I consider myself as having very good communications skills I am able to reassure people positively in any circumstance, I am the committed to ensuring that children and young people in my care are safe and healthy and I am confident when dealing with both children and parents, For example when a child injured herself in the nursery I shadowed one of the senior staff while they administered first aid, it was then my responsibility to explain to the caregiver exactly what had occurred.

I take part in many activities which are helping me to become independent ad preparing me for my course that I want to take part in, in university; I presently volunteer in a nursery. I take part in planning and creating activities and I have a duty to observe the children throughout the day and then give feedback to the parents and carers.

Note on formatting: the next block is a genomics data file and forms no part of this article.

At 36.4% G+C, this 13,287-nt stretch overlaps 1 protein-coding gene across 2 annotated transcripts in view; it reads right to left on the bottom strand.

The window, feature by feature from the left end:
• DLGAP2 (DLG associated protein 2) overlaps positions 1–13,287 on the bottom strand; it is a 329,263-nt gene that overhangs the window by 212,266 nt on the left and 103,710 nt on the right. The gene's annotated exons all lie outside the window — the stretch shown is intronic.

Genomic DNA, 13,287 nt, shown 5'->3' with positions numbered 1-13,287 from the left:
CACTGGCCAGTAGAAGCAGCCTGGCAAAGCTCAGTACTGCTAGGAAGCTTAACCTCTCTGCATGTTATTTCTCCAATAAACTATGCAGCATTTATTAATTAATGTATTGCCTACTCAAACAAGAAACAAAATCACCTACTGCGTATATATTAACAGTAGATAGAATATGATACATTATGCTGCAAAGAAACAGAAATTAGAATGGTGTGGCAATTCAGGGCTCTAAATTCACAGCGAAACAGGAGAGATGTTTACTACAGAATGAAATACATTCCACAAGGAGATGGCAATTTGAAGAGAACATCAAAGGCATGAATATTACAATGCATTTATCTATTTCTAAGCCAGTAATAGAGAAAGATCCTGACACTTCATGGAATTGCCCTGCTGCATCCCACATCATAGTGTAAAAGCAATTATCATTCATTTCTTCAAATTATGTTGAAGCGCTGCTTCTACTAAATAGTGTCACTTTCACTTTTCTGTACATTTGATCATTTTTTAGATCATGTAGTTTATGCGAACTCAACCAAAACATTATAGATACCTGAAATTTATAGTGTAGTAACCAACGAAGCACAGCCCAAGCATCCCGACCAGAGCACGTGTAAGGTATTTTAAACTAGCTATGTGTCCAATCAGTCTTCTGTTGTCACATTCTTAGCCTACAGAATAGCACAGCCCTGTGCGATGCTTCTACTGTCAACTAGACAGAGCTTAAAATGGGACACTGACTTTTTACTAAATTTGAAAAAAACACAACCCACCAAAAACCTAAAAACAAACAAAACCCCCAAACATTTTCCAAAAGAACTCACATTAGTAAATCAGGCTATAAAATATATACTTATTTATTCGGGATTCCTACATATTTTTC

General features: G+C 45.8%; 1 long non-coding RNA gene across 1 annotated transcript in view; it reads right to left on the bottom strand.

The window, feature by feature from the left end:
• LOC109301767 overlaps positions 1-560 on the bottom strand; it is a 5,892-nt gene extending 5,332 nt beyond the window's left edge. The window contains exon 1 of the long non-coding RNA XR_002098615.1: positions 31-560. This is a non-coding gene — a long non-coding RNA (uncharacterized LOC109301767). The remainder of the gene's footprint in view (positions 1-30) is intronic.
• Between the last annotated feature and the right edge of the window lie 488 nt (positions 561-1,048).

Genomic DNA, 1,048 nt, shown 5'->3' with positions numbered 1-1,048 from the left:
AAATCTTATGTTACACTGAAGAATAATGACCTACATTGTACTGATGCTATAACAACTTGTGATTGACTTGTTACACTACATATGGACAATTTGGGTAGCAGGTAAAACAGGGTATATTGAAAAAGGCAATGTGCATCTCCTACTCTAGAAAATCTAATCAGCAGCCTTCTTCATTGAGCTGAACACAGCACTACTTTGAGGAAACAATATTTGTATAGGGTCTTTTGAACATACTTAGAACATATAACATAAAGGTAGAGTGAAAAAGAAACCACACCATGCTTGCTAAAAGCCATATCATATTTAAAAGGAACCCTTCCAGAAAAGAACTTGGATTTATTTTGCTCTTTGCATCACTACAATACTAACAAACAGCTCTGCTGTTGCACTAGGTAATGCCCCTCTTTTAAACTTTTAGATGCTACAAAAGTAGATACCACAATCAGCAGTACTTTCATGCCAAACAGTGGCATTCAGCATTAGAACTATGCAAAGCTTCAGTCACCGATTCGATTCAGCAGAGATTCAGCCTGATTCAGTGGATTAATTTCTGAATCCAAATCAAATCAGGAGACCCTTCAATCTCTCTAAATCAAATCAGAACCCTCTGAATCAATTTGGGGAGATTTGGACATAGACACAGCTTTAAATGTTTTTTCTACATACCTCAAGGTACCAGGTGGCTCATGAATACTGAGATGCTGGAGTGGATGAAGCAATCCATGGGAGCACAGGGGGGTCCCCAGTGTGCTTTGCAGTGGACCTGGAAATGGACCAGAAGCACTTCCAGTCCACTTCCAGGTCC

I have many qualities which will be ideal for my future career path I am honest, patient and a reflective individual, this is something that I feel is most important when dealing with children and adolescents.

I have many hobbies that I carry out in my spare time. I have taken part in being a team leader to raise money for a charity that supports children who have been abused because I believe strongly in the cause. We raised awareness, held a campaign, fundraising and protest.

I also enjoy travel, I have visited countries such as Egypt, Eritrea, Holland, Germany and Italy - this has allowed me to explore the outside world and has given me a taste of different cultures and traditions; and ultimately giving me a better understanding of diversity.